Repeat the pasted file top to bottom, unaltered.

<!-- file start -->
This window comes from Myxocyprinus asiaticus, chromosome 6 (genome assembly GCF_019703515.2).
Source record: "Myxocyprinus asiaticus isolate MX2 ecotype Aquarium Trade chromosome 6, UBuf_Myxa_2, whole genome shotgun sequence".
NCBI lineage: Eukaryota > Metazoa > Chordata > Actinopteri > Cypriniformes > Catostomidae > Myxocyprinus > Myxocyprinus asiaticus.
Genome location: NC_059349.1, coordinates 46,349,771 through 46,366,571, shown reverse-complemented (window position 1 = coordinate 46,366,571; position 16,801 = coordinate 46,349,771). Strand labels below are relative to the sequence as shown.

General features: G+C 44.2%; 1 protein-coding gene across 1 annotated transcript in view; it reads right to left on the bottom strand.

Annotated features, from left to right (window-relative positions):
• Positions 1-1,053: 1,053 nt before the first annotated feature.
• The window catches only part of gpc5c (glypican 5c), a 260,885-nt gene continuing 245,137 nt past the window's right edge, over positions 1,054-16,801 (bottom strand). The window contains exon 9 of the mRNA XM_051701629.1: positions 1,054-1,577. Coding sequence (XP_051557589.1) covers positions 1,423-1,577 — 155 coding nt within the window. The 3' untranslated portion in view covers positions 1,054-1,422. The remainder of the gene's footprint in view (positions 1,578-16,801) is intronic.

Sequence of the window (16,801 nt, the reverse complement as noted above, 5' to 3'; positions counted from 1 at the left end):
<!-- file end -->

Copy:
This window comes from Myxocyprinus asiaticus, chromosome 6 (genome assembly GCF_019703515.2).
Source record: "Myxocyprinus asiaticus isolate MX2 ecotype Aquarium Trade chromosome 6, UBuf_Myxa_2, whole genome shotgun sequence".
NCBI lineage: Eukaryota > Metazoa > Chordata > Actinopteri > Cypriniformes > Catostomidae > Myxocyprinus > Myxocyprinus asiaticus.
Genome location: NC_059349.1, coordinates 46,349,771 through 46,366,571, shown reverse-complemented (window position 1 = coordinate 46,366,571; position 16,801 = coordinate 46,349,771). Strand labels below are relative to the sequence as shown.

General features: G+C 44.2%; 1 protein-coding gene across 1 annotated transcript in view; it reads right to left on the bottom strand.

Annotated features, from left to right (window-relative positions):
• Positions 1-1,053: 1,053 nt before the first annotated feature.
• The window catches only part of gpc5c (glypican 5c), a 260,885-nt gene continuing 245,137 nt past the window's right edge, over positions 1,054-16,801 (bottom strand). The window contains exon 9 of the mRNA XM_051701629.1: positions 1,054-1,577. Coding sequence (XP_051557589.1) covers positions 1,423-1,577 — 155 coding nt within the window. The 3' untranslated portion in view covers positions 1,054-1,422. The remainder of the gene's footprint in view (positions 1,578-16,801) is intronic.

Sequence of the window (16,801 nt, the reverse complement as noted above, 5' to 3'; positions counted from 1 at the left end):